Our city has an Infrastructure Deficit and my goal is to get that backlog of projects from planning to construction.  We can incorporate the needs of pedestrians and cyclists when we build these projects and I will seek to work with community partners and other governmental bodies that make funds available for these types of projects.  With Louisiana’s national rankings for obesity, access to park space and mobility options, we ought to be poised for success in garnering these grants. By working with community partners in healthcare and other industries we can leverage their access to local funding to better compete for the national dollars that are available while offering these local companies the opportunity to sponsor an important resource for our citizens.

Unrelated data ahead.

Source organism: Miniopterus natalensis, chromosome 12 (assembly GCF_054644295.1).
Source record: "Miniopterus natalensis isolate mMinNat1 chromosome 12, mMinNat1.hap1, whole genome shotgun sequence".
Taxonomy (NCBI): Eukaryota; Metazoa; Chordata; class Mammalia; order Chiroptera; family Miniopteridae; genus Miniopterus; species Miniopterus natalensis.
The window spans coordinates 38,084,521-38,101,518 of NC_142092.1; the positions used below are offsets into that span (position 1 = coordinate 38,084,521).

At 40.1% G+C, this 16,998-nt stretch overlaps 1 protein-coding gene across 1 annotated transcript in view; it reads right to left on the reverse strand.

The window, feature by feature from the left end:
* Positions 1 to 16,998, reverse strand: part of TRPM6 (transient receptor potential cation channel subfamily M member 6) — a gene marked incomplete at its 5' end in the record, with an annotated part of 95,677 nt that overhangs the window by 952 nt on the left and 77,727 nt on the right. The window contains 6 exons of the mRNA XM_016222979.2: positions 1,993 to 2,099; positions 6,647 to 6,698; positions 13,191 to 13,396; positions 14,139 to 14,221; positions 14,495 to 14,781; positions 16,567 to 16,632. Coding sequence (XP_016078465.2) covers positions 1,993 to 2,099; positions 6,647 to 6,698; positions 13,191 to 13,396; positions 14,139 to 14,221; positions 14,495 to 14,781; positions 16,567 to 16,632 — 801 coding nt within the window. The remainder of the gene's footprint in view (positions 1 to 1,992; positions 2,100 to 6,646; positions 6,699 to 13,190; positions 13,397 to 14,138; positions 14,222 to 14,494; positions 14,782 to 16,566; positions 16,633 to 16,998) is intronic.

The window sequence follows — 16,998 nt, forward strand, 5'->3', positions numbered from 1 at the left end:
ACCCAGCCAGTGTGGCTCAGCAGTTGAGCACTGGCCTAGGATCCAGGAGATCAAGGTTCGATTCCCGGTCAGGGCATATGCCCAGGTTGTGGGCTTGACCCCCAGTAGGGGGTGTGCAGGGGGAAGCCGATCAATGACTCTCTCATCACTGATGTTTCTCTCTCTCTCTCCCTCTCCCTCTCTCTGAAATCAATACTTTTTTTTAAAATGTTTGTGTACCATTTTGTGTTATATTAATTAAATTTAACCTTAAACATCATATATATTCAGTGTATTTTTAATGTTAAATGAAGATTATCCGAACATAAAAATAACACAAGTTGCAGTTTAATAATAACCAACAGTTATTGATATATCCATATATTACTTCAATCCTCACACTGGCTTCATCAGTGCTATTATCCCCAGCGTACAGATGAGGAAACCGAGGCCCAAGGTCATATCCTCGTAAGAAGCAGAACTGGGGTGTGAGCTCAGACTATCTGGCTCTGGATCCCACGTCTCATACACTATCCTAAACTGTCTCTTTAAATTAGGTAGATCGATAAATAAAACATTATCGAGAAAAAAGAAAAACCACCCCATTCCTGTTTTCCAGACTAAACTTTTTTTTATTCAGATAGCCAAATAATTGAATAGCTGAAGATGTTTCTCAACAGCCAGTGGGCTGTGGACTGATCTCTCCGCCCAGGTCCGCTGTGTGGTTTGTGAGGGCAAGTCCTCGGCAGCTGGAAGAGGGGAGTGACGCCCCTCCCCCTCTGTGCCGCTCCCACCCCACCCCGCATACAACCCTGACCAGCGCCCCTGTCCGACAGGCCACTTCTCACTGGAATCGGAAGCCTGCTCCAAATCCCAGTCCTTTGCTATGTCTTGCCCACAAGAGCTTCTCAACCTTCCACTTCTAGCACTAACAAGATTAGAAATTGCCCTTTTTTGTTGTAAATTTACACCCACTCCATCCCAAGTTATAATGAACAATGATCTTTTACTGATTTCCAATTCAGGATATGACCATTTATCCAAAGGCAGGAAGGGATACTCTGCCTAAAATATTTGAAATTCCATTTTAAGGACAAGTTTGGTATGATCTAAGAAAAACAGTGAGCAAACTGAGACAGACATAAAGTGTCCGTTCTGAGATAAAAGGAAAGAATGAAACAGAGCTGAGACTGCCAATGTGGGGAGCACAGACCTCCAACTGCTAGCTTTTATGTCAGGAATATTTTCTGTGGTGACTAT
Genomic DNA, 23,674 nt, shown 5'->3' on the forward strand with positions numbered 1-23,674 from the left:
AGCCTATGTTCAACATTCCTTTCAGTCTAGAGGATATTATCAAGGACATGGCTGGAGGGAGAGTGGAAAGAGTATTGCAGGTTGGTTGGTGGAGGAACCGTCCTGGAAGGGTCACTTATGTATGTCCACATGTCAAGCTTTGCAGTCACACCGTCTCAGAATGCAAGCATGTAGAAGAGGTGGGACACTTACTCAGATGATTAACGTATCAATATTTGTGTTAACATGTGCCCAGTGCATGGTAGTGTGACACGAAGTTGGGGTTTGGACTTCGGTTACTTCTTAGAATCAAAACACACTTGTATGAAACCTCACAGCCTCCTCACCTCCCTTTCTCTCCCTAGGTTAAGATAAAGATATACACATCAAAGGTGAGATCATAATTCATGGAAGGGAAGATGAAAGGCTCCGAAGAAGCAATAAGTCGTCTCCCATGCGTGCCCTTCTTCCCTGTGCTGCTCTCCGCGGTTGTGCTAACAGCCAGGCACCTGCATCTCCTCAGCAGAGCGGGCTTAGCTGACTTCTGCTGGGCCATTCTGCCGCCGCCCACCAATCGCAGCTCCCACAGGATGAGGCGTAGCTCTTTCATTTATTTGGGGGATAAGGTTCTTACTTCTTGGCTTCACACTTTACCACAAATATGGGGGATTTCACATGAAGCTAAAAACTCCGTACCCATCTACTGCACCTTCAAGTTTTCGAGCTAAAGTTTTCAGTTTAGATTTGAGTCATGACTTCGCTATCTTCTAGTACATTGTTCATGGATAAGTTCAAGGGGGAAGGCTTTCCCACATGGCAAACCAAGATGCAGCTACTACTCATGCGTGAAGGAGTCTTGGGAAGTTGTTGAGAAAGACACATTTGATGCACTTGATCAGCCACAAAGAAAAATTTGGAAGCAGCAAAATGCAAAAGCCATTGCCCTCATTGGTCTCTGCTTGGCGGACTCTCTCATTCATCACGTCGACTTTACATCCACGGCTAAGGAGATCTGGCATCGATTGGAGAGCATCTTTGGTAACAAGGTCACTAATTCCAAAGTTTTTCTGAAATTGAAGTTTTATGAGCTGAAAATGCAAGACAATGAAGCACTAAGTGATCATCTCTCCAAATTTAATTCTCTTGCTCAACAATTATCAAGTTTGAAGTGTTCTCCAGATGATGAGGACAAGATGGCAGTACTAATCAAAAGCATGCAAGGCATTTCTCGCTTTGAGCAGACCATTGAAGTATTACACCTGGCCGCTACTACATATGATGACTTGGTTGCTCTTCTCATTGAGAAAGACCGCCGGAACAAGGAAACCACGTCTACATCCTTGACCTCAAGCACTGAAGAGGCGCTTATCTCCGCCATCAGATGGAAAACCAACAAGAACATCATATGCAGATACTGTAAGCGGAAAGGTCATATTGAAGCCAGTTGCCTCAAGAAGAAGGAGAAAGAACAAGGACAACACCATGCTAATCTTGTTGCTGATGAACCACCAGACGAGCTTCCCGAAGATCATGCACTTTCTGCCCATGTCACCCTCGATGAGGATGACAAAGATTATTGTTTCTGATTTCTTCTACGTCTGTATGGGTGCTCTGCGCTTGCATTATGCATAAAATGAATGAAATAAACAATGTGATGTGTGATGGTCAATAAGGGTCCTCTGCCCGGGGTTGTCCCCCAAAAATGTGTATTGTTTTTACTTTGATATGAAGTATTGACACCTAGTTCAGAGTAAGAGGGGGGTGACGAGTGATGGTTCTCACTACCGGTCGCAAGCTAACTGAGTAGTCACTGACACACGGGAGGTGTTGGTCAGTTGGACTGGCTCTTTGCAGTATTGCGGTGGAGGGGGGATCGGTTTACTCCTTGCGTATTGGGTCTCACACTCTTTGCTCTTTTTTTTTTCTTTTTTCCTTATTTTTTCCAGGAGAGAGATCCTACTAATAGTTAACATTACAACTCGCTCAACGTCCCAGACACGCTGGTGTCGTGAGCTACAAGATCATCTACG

To be a true progressive city and move Shreveport forward, we must develop projects and have events that offer alternatives to our citizens.  Progress means working together for one goal and what is right for Shreveport.  A commitment to these types of projects will also assist us in economic development efforts as we work to recruit companies and employers from other parts of the country.  As Mayor, I will work with all groups to do what is right and build our economic status as a competitive City.
Victoria Provenza:
Yes, being that a sustainable and prosperous 21st Century city is the center stone of my platform I have already addressed this issue publically via the numerous forums and published questionnaires on various sites throughout the Internet. In the event you missed any of my walkable and bikable city talks, I suggest you visit my website at for more detailed information.